brenndatomu

Minister of Fire
Aug 21, 2013
6,556
NE Ohio
So you don't keep any wood at all downstairs?
Nope...not unless its a couple sticks that I just decided not to load at the last minute...or maybe one that was wet on the outside from melting snow or something...
 

clancey

Minister of Fire
Feb 26, 2021
1,730
Colorado
I been wondering about this situation about the wood too..I do have a small wood shed and about one or two weeks ago I transferred "kiln dried oak wood 16 inches out of two cages and put in my wood shed to get them out of the house...Now it is raining and some snow today and I felt the top of the wood pile (about 1/4 of load in the back (facing I guess) and it felt dry but should I bring some into the house just to be ready or should maybe bring some inside the garage in the back to make sure it is dry..Its important now for we are going to use this wood on the 28th of Oct and more rain and snow might be coming with colder temperatures--what do you people suggest--should I bring in some and put on the back porch inside where the stove is? Or could I leave it in the wood shed.?
clancey

updated wood shed pictures 10-07-21 001.JPG
 

JRHAWK9

Minister of Fire
Jan 8, 2014
1,728
Wisconsin Dells, WI
I'm not sure if their is any science behind it, but I read it's "better" to let the wood get up to inside ambient temp before loading. One of the reasons why I always have a load on deck...along with being able to keep the wood in very dry air and near the wood furnace for a bit to help it lose any surface moisture it may have.
 
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brenndatomu

Minister of Fire
Aug 21, 2013
6,556
NE Ohio
being able to keep the wood in very dry air and near the wood furnace for a bit to help it lose any surface moisture it may have.
Certainly doesn't hurt...especially if it got a little wet on the outside...course with my wood being CSS 4-5 years and Daryl claiming its "too dry"...maybe I should just throw it in wet... :eek: ;lol
 
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JRHAWK9

Minister of Fire
Jan 8, 2014
1,728
Wisconsin Dells, WI
Certainly doesn't hurt...especially if it got a little wet on the outside...course with my wood being CSS 4-5 years and Daryl claiming its "too dry"...maybe I should just throw it in wet... :eek: ;lol
The stuff I burned towards the end of last winter and what I'll be burning all of this winter ('21-'22), all of next winter ('22-'23) and around half of the following winter ('23-'24) was all C/S/S in Spring of '15. So it will be 6.5 years this winter, 7.5 the next and 8.5 the next. LOL

This is assuming I don't sell any. I have had an ad up for awhile. Somebody contacted me about possibly buying 1-2 cord in November. He's just moving to the area and said he's having a hard time finding people selling truly seasoned wood. Told him he doesn't have to look any further. Although I have it priced high.
 

clancey

Minister of Fire
Feb 26, 2021
1,730
Colorado
Thanks just to be on the up and up with this first burn I think that I will bring in a few pieces just to have room temperature to it and that sounds logical to me---lol lol...Don't want my installer to have too hard of a time to light the stuff--lol...Me I could keep it outside for all eternity hoping it will be fine when it has to be used.. I also have a wood moisture tester and a stove pipe temperature gauge coming and a nice tribit for my water pot..--getting ready for this motion in my life---lol--thanks everyone...clancey.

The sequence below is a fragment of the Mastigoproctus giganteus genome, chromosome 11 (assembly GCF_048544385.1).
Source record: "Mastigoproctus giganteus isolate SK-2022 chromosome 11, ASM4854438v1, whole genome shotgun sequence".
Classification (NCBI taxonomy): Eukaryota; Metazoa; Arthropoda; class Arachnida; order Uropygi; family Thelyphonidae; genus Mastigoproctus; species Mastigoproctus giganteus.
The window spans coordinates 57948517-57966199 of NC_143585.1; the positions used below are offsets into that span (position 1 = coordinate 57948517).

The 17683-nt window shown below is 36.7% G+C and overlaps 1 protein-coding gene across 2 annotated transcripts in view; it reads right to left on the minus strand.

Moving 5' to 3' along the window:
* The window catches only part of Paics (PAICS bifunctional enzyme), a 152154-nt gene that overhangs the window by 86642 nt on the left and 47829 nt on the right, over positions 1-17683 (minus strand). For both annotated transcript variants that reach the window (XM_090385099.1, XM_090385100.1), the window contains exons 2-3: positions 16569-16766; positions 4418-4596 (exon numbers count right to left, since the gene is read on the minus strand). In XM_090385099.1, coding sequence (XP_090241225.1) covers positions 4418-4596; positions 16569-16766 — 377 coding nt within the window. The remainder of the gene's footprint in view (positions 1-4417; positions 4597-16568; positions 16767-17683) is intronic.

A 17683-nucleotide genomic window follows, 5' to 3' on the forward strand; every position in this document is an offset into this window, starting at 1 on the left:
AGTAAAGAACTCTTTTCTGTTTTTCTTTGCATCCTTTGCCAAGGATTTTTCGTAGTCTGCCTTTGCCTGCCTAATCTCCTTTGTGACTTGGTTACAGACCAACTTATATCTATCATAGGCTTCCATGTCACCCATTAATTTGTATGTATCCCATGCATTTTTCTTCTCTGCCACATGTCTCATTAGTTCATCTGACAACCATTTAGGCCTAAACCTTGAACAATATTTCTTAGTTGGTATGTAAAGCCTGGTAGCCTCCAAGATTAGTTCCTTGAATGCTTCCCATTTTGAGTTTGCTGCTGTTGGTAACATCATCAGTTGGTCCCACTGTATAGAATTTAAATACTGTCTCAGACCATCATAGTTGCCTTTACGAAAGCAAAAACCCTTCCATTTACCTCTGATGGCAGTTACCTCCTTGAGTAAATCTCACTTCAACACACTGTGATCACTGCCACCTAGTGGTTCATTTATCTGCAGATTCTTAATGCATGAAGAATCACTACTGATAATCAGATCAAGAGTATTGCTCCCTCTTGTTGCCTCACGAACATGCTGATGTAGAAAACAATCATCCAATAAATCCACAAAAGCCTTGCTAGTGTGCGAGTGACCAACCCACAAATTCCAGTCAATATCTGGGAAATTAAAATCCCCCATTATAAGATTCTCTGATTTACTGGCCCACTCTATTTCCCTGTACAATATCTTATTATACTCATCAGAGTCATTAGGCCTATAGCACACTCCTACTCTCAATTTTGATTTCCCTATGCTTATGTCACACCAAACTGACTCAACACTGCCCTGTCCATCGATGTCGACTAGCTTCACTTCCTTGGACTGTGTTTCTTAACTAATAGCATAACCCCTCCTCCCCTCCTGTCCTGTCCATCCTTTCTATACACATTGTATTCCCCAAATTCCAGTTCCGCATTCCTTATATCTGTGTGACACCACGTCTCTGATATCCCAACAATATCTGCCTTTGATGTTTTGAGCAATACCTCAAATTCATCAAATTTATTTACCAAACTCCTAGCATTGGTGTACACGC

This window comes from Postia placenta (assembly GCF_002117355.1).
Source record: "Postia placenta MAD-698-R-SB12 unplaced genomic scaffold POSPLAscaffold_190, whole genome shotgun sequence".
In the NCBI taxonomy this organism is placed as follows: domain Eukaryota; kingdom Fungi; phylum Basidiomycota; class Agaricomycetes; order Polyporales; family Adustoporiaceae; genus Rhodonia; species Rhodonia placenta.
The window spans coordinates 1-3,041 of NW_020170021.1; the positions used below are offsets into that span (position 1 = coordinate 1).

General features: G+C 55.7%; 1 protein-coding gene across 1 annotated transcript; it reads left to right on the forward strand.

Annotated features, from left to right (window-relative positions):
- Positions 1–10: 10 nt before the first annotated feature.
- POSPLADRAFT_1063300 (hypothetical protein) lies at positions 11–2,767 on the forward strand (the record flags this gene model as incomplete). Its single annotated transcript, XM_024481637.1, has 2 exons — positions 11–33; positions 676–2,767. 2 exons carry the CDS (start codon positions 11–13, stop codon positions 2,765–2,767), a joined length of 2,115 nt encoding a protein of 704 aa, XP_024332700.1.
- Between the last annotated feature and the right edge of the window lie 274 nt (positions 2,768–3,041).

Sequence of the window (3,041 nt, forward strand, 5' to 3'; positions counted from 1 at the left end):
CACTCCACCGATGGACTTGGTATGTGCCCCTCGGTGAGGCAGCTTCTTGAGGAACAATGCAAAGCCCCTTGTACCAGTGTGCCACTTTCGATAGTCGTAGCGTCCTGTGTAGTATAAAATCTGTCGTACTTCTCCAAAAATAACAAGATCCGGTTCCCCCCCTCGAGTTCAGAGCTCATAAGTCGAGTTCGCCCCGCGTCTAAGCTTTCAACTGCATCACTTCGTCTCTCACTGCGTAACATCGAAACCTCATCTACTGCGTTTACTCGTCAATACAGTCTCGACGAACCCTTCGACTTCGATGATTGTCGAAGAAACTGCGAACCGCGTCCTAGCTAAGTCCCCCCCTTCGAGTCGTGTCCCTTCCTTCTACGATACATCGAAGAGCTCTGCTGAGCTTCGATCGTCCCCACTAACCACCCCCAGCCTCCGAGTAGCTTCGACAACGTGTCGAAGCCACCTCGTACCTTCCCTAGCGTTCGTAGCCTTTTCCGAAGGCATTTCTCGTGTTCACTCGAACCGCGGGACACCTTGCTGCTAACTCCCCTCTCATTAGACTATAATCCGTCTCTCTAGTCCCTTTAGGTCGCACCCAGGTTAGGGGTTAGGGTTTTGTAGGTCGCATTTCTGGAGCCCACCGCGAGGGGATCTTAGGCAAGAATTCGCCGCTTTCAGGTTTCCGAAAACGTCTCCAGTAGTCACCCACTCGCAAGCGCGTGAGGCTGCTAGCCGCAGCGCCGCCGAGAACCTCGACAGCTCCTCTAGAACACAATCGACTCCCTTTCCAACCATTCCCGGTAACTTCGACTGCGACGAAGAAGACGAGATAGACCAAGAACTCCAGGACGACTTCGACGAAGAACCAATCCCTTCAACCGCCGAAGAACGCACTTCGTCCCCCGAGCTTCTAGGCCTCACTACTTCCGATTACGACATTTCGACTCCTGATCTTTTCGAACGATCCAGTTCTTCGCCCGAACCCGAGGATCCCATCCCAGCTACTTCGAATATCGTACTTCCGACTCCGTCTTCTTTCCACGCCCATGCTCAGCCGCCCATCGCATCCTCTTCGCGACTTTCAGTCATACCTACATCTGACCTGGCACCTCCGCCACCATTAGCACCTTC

sloeffle

Minister of Fire
Mar 1, 2012
868
Central Ohio
I bring one 330 gallon tote ( approx 1/3 cord ) full of wood into the basement at a time. I've had a couple issues with bugs but not enough to change my system. Only touching a piece of wood one time after it leaves my splitter is nice. :)
 

clancey

Minister of Fire
Feb 26, 2021
1,730
Colorado
Thanks and that's what I am going to do and I at first had it in two cages on the back porch but decided I did not need that much inside at a time but now I will bring some inside especially with the weather coming...--just to know that it is is nice and dry for my first burn...thanks..clancey
 

laynes69

Minister of Fire
Oct 2, 2006
2,626
Ashland OH
We bring in a cord or two at a time in our dungeon of our basement.
 

clancey

Minister of Fire
Feb 26, 2021
1,730
Colorado
Thank you so much and started a new thread about this wood that I brought in asking if it is enough for the first stove lighting..thanks everyone and now to my own thread...This thread is about vapor fire 100 question....so off to my thread--clancey
 

woodey

Burning Hunk
Feb 8, 2018
217
ST. Lawrence Valley N.Y.
When I first started burning wood I kept my winter supply in the attached walkout garage and would only keep 1 weeks worth in the basement at any time. For the past 5 winters I have put all my winters supply in the basement to free up much needed space in the garage. As of yet no problems with bugs. Any pieces that are a little punky or show the slightest signs of infestation (ants etc..) are stored outside, under cover, and go directly to the furnace when brought in.